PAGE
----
Massachusetts Daily Collegian

A free and responsible press serving the UMass community since 1890

A free and responsible press serving the UMass community since 1890

Massachusetts Daily Collegian

A free and responsible press serving the UMass community since 1890

Massachusetts Daily Collegian

Student organizations prepare for Advocacy Day

Collegian File Photo
(Collegian File Photo)

The Public Higher Education Network of Massachusetts, along with other students and organizations, will go to the Massachusetts State House Great Hall of Flags on March 7 to advocate for additional funding towards higher education. The fifth annual gathering will take place from 10 a.m. to 2 p.m.

According to Natalie Higgins, executive director of PHENOM, those who register online “will be getting updates and resources to help them on Advocacy Day, as well as information about the campus week of action from Feb. 29 to March 4.”

The campus “week of action” will consist of different themes revolving around getting students ready for Advocacy Day, such as how to lobby and information on the issues involved.

Aiding in Advocacy Day are two University of Massachusetts registered student organizations: the Massachusetts Public Interest Research Group and the Center for Education Policy and Advocacy.

Charlotte Kelly, communications and outreach director for CEPA, says their group’s interest in Advocacy Day stems from a belief that “student power” is a “mechanism for change.”

MASSPIRG Chapter Chair Lucas Gutterman said their biggest goal leading up to the event is “recruitment, recruitment, recruitment. We just need a lot of people to show up, because it shows administrators that we are listening.”

“The purpose of Advocacy Day is for us to show up at the budgeting process,” Kelly explained. “Every year UMass is allocated a budget from the State House. Basically, it’s proposed by the governor and then the house and the senate can propose their budgets as well. So our role is to ask for the highest amount of money that has been proposed for us.”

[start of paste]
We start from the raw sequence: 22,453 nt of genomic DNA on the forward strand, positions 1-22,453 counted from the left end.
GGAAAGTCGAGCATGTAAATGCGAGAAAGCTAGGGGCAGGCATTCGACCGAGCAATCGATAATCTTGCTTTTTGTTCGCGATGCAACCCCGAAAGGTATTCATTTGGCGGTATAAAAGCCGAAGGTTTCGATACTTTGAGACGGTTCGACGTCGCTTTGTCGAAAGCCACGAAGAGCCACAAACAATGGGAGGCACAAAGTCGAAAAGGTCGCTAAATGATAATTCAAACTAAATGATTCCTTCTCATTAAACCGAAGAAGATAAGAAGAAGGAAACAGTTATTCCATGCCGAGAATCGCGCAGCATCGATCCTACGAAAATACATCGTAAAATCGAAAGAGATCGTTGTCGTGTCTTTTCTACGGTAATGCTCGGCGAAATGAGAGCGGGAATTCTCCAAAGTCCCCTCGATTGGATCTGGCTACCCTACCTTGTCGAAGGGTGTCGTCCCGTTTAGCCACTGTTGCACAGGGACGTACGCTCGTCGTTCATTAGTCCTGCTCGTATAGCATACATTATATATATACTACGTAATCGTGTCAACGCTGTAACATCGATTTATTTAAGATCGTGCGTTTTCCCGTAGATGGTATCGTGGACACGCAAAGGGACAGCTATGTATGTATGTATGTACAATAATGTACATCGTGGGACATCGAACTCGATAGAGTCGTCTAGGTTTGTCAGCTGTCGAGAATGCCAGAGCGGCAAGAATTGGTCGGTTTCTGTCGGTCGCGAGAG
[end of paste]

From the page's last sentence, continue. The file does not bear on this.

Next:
“We need state funding now more than ever… and it’s really tapered off,” Gutterman said. “What that does is it puts a huge burden on students to fund the University through tuition fees.”

This is the first year that Advocacy Day will involve a plea for free education, an idea not thought possible in years past. Gutterman gives thanks to a surge in pro-affordable education politics like Obama’s free community college plan for making this idea even possible.

Gutterman said that after Advocacy Day, there will be a reception at the UMass Club in Boston at 4 p.m.

“All the legislators are invited,” he said. “There’s going to be undergraduate students presenting research and we’re going to get to talk one-on-one with legislators and show them what we’re actually doing.”

Gutterman believes that lobbying senators for increased funding for the UMass system is “the most effective way that we have at our disposal right now to tackle the student debt crisis.”

Joseph Carstairs can be reached at [email protected].

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